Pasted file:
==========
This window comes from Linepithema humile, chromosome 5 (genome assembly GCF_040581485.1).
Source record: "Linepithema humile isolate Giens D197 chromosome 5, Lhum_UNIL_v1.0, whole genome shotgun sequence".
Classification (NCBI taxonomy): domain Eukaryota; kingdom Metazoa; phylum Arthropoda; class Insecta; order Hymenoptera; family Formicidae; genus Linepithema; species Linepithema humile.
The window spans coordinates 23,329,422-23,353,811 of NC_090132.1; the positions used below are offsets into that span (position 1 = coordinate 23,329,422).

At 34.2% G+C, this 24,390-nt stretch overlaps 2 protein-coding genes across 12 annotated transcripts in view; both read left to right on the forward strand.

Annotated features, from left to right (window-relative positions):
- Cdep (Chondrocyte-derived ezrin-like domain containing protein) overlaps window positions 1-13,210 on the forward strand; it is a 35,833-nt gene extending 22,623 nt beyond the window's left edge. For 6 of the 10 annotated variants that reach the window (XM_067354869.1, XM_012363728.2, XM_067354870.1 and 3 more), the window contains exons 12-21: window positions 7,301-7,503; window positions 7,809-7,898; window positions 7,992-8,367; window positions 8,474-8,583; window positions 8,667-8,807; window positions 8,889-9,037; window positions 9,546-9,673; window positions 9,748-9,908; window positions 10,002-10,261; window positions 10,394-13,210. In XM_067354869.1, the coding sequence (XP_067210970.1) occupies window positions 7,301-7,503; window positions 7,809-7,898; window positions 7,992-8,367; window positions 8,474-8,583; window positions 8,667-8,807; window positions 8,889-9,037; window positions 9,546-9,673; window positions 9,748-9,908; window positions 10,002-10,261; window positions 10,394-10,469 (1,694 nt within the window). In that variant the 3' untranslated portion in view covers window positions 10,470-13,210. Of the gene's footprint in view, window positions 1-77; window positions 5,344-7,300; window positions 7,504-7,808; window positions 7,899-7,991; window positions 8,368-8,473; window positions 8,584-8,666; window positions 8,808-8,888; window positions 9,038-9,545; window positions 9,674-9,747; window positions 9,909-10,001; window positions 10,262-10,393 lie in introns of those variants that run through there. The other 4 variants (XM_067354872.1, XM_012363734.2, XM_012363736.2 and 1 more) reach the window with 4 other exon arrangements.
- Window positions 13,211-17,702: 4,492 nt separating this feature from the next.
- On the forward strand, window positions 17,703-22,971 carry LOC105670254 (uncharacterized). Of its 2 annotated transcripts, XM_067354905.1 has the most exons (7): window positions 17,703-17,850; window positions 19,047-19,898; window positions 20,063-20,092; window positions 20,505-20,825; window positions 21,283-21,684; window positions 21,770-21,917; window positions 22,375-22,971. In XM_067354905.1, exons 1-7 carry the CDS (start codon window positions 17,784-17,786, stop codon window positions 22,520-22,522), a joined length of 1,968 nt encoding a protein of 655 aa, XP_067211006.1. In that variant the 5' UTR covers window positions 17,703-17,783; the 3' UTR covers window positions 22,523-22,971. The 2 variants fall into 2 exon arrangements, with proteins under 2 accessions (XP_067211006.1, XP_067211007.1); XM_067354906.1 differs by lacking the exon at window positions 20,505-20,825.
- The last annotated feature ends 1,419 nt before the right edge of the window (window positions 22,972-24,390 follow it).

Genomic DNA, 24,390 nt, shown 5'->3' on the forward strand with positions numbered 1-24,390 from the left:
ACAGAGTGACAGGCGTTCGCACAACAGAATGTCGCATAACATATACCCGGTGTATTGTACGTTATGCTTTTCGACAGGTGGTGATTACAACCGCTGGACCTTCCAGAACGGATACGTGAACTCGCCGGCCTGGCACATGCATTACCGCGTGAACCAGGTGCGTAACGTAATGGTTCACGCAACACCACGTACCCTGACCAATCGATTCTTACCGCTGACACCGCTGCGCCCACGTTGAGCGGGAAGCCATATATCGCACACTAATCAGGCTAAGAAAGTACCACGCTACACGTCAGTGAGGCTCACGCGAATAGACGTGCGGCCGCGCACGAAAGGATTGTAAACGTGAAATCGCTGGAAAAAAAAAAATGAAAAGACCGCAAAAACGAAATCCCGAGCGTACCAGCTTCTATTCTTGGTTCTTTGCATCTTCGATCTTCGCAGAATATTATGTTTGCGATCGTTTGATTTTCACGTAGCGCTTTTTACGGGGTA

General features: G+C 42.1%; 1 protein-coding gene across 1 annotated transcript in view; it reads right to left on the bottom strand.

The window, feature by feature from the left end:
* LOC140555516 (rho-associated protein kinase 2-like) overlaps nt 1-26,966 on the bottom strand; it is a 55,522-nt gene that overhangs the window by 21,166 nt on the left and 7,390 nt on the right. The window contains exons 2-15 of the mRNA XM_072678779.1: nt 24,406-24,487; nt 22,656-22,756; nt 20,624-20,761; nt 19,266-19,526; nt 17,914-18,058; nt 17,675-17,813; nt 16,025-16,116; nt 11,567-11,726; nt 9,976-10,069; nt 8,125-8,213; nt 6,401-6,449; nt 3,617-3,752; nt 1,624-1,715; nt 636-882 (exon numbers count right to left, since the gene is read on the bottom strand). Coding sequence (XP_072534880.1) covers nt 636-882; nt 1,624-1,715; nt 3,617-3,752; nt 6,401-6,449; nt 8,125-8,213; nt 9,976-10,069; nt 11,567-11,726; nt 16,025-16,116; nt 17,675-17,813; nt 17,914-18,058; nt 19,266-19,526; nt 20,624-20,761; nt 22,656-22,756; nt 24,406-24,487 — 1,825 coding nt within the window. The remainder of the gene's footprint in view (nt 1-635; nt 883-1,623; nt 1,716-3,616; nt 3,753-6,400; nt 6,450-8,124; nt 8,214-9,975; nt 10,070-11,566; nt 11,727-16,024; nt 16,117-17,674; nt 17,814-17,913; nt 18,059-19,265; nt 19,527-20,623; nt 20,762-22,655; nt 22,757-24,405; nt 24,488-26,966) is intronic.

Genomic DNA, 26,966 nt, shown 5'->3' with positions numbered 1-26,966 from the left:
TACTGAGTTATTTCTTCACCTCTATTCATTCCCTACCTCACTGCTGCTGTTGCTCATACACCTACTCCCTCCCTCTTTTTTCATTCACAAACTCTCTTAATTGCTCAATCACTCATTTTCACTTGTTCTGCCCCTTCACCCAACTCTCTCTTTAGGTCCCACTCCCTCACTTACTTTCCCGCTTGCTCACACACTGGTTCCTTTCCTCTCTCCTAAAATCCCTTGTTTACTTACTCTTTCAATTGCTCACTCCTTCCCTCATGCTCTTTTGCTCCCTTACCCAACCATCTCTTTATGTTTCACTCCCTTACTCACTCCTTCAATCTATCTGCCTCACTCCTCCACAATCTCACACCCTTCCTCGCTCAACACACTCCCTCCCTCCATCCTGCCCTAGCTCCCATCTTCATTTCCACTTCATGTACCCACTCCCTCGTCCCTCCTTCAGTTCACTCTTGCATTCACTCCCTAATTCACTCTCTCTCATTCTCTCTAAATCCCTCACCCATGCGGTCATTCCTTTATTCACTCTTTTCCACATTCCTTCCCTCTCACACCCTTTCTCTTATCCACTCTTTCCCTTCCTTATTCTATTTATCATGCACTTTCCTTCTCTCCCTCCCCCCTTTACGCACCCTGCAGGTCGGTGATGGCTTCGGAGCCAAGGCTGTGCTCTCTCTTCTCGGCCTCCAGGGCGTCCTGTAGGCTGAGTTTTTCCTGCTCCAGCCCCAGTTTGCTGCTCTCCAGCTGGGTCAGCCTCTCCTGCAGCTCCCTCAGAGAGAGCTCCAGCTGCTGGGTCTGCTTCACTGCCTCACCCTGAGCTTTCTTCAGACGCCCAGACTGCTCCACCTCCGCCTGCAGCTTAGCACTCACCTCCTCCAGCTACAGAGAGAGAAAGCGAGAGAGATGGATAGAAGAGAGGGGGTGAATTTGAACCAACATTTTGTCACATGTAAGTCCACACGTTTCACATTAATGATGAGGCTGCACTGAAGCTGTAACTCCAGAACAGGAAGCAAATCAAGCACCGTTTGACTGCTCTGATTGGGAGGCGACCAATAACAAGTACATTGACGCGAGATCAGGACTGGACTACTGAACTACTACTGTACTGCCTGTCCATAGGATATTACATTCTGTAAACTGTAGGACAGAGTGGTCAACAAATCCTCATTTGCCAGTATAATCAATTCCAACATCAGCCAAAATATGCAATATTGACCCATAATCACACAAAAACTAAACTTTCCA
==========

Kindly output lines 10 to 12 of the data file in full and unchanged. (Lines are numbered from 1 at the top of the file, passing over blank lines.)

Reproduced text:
- The last annotated feature ends 1,419 nt before the right edge of the window (window positions 22,972-24,390 follow it).

Genomic DNA, 24,390 nt, shown 5'->3' on the forward strand with positions numbered 1-24,390 from the left:
ACAGAGTGACAGGCGTTCGCACAACAGAATGTCGCATAACATATACCCGGTGTATTGTACGTTATGCTTTTCGACAGGTGGTGATTACAACCGCTGGACCTTCCAGAACGGATACGTGAACTCGCCGGCCTGGCACATGCATTACCGCGTGAACCAGGTGCGTAACGTAATGGTTCACGCAACACCACGTACCCTGACCAATCGATTCTTACCGCTGACACCGCTGCGCCCACGTTGAGCGGGAAGCCATATATCGCACACTAATCAGGCTAAGAAAGTACCACGCTACACGTCAGTGAGGCTCACGCGAATAGACGTGCGGCCGCGCACGAAAGGATTGTAAACGTGAAATCGCTGGAAAAAAAAAAATGAAAAGACCGCAAAAACGAAATCCCGAGCGTACCAGCTTCTATTCTTGGTTCTTTGCATCTTCGATCTTCGCAGAATATTATGTTTGCGATCGTTTGATTTTCACGTAGCGCTTTTTACGGGGTA